According to ForEntrepreneurs and other sources, running out of cash and unable to raise funds is why startups fail, and the best way to avoid being another statistic is to have a robust funding plan in place ideally before your business starts trading.
Raising funds for startup businesses is challenging so here’s a list of funding types your business may wish to consider.
Now that the Internet has become an integral part of our daily lives, the funding options for new business owners have reached new horizons like crowdfunding. There are a number of crowdfunding operators that will allow you to present your idea to potential investors, and seek investment but you’d better make sure your ideas are worth backing. This is easier said than done, but generally speaking, your business idea needs to show merit by having a target market in mind and provide a solution to people’s problems or answer a growing demand. As long as you bear in mind there are certain restrictions all cloud funders are required to abide by, you should be fine.
While government grants for small businesses are an option you should consider, it’s important to understand that most governments tend to be very stringent with their conditions, mostly because the funding for small businesses comes from the taxpayers’ pockets. In order to get approved, the goals of your company must be closely aligned with specific agency agendas, such as the Department of Energy or the Department of Agriculture. As a general rule of thumb, if you’re involved in R&D, you may stand a chance of getting approved.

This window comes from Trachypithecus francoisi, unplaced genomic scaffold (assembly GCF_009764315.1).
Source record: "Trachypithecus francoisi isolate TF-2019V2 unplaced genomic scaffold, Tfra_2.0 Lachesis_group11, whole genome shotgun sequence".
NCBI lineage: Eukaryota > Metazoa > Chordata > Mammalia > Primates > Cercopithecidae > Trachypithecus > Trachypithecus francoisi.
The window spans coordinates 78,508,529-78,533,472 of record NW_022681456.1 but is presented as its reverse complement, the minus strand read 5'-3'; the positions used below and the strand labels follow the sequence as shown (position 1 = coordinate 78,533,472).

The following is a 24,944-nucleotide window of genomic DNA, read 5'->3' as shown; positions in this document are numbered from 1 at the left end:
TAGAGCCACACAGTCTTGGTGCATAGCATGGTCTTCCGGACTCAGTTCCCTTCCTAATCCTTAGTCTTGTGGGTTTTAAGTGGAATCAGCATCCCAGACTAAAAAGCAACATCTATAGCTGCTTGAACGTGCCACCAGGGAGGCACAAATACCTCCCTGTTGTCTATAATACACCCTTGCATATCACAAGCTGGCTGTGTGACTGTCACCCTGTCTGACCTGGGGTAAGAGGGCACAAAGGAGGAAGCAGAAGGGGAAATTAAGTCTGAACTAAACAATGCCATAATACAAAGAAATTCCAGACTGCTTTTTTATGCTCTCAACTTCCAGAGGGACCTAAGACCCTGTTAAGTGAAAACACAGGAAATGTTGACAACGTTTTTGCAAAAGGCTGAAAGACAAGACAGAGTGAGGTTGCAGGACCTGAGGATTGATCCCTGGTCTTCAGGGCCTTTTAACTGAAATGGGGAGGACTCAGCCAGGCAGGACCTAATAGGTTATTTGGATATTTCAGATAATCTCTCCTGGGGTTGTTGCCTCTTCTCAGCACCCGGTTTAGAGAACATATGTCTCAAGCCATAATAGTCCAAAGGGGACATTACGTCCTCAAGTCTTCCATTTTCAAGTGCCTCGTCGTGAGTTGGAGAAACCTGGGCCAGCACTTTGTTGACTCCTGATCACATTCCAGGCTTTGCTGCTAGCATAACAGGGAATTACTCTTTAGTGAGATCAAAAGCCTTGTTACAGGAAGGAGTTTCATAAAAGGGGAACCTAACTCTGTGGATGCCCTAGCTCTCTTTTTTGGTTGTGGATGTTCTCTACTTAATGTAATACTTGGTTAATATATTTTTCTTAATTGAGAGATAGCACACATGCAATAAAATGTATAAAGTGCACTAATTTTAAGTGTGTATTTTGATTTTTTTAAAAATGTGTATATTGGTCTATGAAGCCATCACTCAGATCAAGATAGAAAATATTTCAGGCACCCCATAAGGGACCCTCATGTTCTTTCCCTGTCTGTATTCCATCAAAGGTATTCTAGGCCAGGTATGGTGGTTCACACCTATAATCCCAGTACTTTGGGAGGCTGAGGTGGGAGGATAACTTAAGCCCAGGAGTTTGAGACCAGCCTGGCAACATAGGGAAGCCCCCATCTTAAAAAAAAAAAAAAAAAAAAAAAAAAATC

Small business lenders
Small business lenders are essentially non-banks and investors. There are too many to list here and they come and go, so it’s best to just ‘google it’ for a list of providers which will include the ‘paid advertisers‘ and then the ‘organic results’ listings. But generally speaking, these loans will need to be secured by assets of some form, and the interest rates are generally more than a traditional bank.
Yes, even the traditional banks are open to giving loans to startups, and are generally friendly towards new business owners, especially if you can make a strong case about your company benefiting the society or the local area in some way. However, they tend to require some form of guarantee that the loan will be repaid or at least a good track record.
Finding a reliable business partner who believes in your vision and is willing to back you up with their hard-earned resources is one of the most valuable assets you can have. The partner you choose to work with may or may not become and employee in your new business. In any case, if you don’t know anyone who might be suitable, it means you should network with other business owners more. Getting into a business partnership will take due diligence, trust and a clear plan for success.
Securing the much-needed funds for your business is no easy task. But with enough persistence, discipline, and doing some proper research, it can be done.